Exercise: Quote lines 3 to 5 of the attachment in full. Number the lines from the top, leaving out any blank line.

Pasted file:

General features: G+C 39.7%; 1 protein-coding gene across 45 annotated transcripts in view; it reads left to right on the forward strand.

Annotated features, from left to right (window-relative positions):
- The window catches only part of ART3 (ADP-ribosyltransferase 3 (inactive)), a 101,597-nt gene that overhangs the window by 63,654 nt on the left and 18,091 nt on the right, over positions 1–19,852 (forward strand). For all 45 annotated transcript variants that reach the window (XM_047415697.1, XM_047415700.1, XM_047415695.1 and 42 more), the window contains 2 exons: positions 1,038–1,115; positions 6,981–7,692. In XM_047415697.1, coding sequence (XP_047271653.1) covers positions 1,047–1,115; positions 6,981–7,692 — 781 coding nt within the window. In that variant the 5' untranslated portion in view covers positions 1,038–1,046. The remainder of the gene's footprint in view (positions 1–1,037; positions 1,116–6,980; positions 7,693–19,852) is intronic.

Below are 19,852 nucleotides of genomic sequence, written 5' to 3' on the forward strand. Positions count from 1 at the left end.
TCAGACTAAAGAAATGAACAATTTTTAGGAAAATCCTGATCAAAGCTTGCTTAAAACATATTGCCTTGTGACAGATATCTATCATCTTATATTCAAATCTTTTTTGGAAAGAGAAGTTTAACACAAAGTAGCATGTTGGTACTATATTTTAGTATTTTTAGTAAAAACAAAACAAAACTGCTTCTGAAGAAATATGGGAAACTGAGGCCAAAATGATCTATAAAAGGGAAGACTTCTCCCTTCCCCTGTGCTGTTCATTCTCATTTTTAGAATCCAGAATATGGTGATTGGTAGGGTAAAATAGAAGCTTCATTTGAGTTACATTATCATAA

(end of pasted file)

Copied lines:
- The window catches only part of ART3 (ADP-ribosyltransferase 3 (inactive)), a 101,597-nt gene that overhangs the window by 63,654 nt on the left and 18,091 nt on the right, over positions 1–19,852 (forward strand). For all 45 annotated transcript variants that reach the window (XM_047415697.1, XM_047415700.1, XM_047415695.1 and 42 more), the window contains 2 exons: positions 1,038–1,115; positions 6,981–7,692. In XM_047415697.1, coding sequence (XP_047271653.1) covers positions 1,047–1,115; positions 6,981–7,692 — 781 coding nt within the window. In that variant the 5' untranslated portion in view covers positions 1,038–1,046. The remainder of the gene's footprint in view (positions 1–1,037; positions 1,116–6,980; positions 7,693–19,852) is intronic.

Below are 19,852 nucleotides of genomic sequence, written 5' to 3' on the forward strand. Positions count from 1 at the left end.
TCAGACTAAAGAAATGAACAATTTTTAGGAAAATCCTGATCAAAGCTTGCTTAAAACATATTGCCTTGTGACAGATATCTATCATCTTATATTCAAATCTTTTTTGGAAAGAGAAGTTTAACACAAAGTAGCATGTTGGTACTATATTTTAGTATTTTTAGTAAAAACAAAACAAAACTGCTTCTGAAGAAATATGGGAAACTGAGGCCAAAATGATCTATAAAAGGGAAGACTTCTCCCTTCCCCTGTGCTGTTCATTCTCATTTTTAGAATCCAGAATATGGTGATTGGTAGGGTAAAATAGAAGCTTCATTTGAGTTACATTATCATAA